The trouble started on July 3. I ordered my groceries online like usual but there were no delivery times available until the next morning. Of course, it was a risk waiting until the Fourth of July to get my ingredients but I tried to stay calm.
It wasn’t until late morning on July 4 when I opened my delivery to discover my mint had been replaced with basil. How anyone could consider basil a remotely good substitution for mint is beyond me. I quickly hopped online to order more mint but the store was sold out. No mint on the Fourth of July. I had no idea the herb was such a commodity, but I’m sure it makes for some sort of great Instagram photo somehow.
My options were slim. I didn’t have time to run to the store myself. I had been promising my watermelon salad for quite some time so of course I had to press on and find a solution.
I opted to blend some frozen emergency mint I had with lemon juice and yogurt. It seemed edible enough but when I poured it over the watermelon the plan fell apart. Instead of bright pink watermelon dotted with fresh mint leaves it looked took on the appearance of raw beef coated in a green-flecked sauce. Sprinkling it with feta and onions didn’t help.
Still hoping for the best I humbly offered my dish to the potluck organizers. They placed it beside a fruit salad, which would typically be decent placement but the problem with this fruit salad is that it had a lot of berries. My issue with fruit salads is they’re typically heavy on the melons while berries are merely a garnish. This fruit salad, I have to say, spared no expense when it came to berries. It was clear the bar had been raised on the potluck.
“Give it time and people will dig in,” I comforted myself. There’s no shame in being the dish people devour once all the top choices are gone. Each dish fulfills a purpose. I heaved a hefty serving of the concoction onto my plate to get the momentum going. But, when I came back to check on the salad an hour later it was still more than half full while the berried fruit salad was nearly gone.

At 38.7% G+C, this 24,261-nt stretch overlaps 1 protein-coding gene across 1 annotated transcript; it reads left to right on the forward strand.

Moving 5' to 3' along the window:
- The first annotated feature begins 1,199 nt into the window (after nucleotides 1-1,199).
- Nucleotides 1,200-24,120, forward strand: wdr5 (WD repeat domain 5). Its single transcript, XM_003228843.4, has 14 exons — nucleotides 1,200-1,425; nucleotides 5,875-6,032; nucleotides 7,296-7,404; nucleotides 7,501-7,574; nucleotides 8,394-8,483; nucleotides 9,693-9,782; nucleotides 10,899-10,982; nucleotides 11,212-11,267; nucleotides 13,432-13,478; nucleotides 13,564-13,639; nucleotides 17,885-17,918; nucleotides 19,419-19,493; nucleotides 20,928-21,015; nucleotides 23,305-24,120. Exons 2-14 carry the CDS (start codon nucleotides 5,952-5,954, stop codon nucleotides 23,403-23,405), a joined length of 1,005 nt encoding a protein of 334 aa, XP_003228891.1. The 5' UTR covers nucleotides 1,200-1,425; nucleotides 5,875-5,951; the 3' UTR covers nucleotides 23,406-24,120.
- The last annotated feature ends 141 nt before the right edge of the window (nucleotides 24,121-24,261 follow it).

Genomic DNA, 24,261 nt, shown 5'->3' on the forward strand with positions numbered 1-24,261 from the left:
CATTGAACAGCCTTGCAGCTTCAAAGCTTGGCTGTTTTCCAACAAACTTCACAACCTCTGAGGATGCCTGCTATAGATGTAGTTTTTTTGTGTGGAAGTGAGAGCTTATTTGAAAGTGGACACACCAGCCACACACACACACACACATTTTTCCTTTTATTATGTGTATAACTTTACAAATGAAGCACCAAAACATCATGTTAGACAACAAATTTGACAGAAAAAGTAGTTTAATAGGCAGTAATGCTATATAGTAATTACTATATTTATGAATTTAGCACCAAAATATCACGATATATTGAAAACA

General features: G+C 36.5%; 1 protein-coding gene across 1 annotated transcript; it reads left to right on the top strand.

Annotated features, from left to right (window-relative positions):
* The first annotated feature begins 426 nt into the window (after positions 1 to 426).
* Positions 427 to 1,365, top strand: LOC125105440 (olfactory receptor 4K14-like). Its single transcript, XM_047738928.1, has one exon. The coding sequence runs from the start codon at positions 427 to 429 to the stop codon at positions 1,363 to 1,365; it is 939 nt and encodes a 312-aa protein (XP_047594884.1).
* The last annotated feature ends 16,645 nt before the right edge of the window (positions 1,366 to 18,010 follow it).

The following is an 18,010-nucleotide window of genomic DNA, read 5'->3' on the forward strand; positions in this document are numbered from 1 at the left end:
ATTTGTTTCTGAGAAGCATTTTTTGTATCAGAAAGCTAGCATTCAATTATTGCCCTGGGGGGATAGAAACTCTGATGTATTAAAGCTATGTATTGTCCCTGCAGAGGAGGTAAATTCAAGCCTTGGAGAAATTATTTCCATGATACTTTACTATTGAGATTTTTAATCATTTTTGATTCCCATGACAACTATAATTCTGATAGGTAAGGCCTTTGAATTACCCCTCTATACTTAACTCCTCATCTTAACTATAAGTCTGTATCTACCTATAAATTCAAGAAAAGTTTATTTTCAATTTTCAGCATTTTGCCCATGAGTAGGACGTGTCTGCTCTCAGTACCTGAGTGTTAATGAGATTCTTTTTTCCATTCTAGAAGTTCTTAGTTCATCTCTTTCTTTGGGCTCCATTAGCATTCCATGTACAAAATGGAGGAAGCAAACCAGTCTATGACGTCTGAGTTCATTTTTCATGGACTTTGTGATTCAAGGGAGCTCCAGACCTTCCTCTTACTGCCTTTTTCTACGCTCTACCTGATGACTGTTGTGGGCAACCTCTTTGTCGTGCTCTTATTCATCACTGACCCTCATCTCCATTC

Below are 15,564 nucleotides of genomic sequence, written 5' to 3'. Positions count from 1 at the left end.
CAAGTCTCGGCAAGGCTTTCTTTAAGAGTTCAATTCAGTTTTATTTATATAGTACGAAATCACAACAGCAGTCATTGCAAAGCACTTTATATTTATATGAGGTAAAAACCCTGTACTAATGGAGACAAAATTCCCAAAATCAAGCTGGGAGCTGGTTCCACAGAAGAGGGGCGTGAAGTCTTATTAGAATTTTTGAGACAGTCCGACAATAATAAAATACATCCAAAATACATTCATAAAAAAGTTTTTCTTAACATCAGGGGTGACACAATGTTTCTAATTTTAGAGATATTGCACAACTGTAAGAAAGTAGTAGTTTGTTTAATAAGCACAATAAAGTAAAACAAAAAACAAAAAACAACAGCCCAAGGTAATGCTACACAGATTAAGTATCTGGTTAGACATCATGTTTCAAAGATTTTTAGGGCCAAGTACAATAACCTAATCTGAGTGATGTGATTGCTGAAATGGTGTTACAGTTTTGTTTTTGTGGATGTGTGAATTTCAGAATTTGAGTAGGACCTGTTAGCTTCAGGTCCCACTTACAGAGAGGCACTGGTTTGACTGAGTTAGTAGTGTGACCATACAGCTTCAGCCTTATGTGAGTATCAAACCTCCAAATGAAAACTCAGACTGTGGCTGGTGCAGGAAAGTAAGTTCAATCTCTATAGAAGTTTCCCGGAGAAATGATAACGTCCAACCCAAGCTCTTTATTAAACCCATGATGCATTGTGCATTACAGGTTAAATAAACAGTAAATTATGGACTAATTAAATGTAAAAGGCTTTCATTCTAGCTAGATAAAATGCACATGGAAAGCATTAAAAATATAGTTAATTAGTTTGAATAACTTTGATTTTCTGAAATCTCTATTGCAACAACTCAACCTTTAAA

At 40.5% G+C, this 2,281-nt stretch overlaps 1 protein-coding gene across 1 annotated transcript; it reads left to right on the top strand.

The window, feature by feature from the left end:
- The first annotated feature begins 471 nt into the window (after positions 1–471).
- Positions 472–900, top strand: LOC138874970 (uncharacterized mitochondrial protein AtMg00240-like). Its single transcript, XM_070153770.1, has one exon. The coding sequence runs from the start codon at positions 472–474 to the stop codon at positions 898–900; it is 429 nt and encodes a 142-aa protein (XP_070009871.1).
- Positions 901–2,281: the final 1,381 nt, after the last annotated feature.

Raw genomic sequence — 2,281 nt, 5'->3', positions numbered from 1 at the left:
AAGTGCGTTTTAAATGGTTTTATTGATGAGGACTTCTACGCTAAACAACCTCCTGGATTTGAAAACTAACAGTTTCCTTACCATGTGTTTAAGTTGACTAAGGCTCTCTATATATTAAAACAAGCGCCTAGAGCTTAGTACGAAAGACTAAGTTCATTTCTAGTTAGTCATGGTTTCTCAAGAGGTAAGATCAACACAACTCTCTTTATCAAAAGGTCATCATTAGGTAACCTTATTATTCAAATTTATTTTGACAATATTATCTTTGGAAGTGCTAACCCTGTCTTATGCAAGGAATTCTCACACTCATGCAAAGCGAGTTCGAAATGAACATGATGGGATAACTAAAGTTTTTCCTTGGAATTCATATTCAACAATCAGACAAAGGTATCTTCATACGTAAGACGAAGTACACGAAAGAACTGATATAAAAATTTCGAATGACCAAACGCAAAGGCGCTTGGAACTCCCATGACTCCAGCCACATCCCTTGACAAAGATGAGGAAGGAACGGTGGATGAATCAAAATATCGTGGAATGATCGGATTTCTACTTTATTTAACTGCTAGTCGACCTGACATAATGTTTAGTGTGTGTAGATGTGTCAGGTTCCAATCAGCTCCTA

This was a grim reality but I refused to believe what I was witnessing. I didn’t believe it until another hour passed and I went in to check again — still more than half full. It was true. My watermelon salad had officially flopped. I quietly fished my utensils from the remains. People clearly wouldn’t be needing the serving spoons any longer, would they?
The embarrassment lingered into the next day until slowly I decided I would make another, stronger, attempt when the playoffs potlucks rolled around.
I bought tacos for dinner at Dodgers Stadium that day. They were $13 for three appetizer sized tacos and not at all worth it if you’re asking for my opinion. Walking by the Dodgervision room with my head held high I thought I could detect the scent of roasting marshmallows.
Craziness, obviously. How could you roast marshmallows at Dodgers Stadium?
“You’re not doing the potluck today?” my friend asked as I sat down with my tacos.
“There isn’t one, not until playoffs.”
“It looks like there is one,” she said gently. “They were just making s’mores with a blow torch.”
I swiveled my head toward the Dodgervision door where a potluck goer emerged licking rib sauce off his fingers. The potluck was on! It was stronger than ever! No one had told me! It was obvious what had happened: I hadn’t made the cut.
Unsure what to do I carried on like it didn’t bother me. Like I didn’t need the calories. Like I was enjoying my overpriced tacos.
“I feel bad for you” she said, knowing how much I love potlucks.
That’s OK, really, it didn’t bother me. It’s not even my recipe. I make yams and spicy pretzels. They’re really great. They’d go so fast at a potluck that I wouldn’t even bring them. Probably couldn’t make a batch big enough. Oh the watermelon recipe?
That’s just my sister’s watermelon salad.